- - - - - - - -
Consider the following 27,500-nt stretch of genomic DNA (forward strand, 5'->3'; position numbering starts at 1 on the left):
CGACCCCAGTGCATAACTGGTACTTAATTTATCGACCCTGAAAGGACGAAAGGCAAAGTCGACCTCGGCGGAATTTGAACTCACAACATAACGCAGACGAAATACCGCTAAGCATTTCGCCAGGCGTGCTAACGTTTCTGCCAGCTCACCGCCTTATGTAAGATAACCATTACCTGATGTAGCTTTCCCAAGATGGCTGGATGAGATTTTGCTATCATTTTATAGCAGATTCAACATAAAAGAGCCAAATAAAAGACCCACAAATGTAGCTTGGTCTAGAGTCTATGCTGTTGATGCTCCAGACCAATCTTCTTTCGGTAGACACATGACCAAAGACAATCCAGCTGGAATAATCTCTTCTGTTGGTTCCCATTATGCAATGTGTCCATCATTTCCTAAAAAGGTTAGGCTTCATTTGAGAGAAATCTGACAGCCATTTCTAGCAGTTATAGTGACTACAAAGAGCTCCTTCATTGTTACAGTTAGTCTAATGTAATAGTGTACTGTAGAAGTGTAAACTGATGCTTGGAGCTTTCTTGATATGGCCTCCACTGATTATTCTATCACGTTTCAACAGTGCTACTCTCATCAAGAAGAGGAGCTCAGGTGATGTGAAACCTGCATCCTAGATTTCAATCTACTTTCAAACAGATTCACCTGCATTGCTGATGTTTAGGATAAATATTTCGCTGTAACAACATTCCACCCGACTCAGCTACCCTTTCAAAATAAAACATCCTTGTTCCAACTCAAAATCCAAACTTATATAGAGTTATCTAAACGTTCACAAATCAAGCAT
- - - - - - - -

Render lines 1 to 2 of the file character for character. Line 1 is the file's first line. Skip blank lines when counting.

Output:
Consider the following 27,500-nt stretch of genomic DNA (forward strand, 5'->3'; position numbering starts at 1 on the left):
CGACCCCAGTGCATAACTGGTACTTAATTTATCGACCCTGAAAGGACGAAAGGCAAAGTCGACCTCGGCGGAATTTGAACTCACAACATAACGCAGACGAAATACCGCTAAGCATTTCGCCAGGCGTGCTAACGTTTCTGCCAGCTCACCGCCTTATGTAAGATAACCATTACCTGATGTAGCTTTCCCAAGATGGCTGGATGAGATTTTGCTATCATTTTATAGCAGATTCAACATAAAAGAGCCAAATAAAAGACCCACAAATGTAGCTTGGTCTAGAGTCTATGCTGTTGATGCTCCAGACCAATCTTCTTTCGGTAGACACATGACCAAAGACAATCCAGCTGGAATAATCTCTTCTGTTGGTTCCCATTATGCAATGTGTCCATCATTTCCTAAAAAGGTTAGGCTTCATTTGAGAGAAATCTGACAGCCATTTCTAGCAGTTATAGTGACTACAAAGAGCTCCTTCATTGTTACAGTTAGTCTAATGTAATAGTGTACTGTAGAAGTGTAAACTGATGCTTGGAGCTTTCTTGATATGGCCTCCACTGATTATTCTATCACGTTTCAACAGTGCTACTCTCATCAAGAAGAGGAGCTCAGGTGATGTGAAACCTGCATCCTAGATTTCAATCTACTTTCAAACAGATTCACCTGCATTGCTGATGTTTAGGATAAATATTTCGCTGTAACAACATTCCACCCGACTCAGCTACCCTTTCAAAATAAAACATCCTTGTTCCAACTCAAAATCCAAACTTATATAGAGTTATCTAAACGTTCACAAATCAAGCAT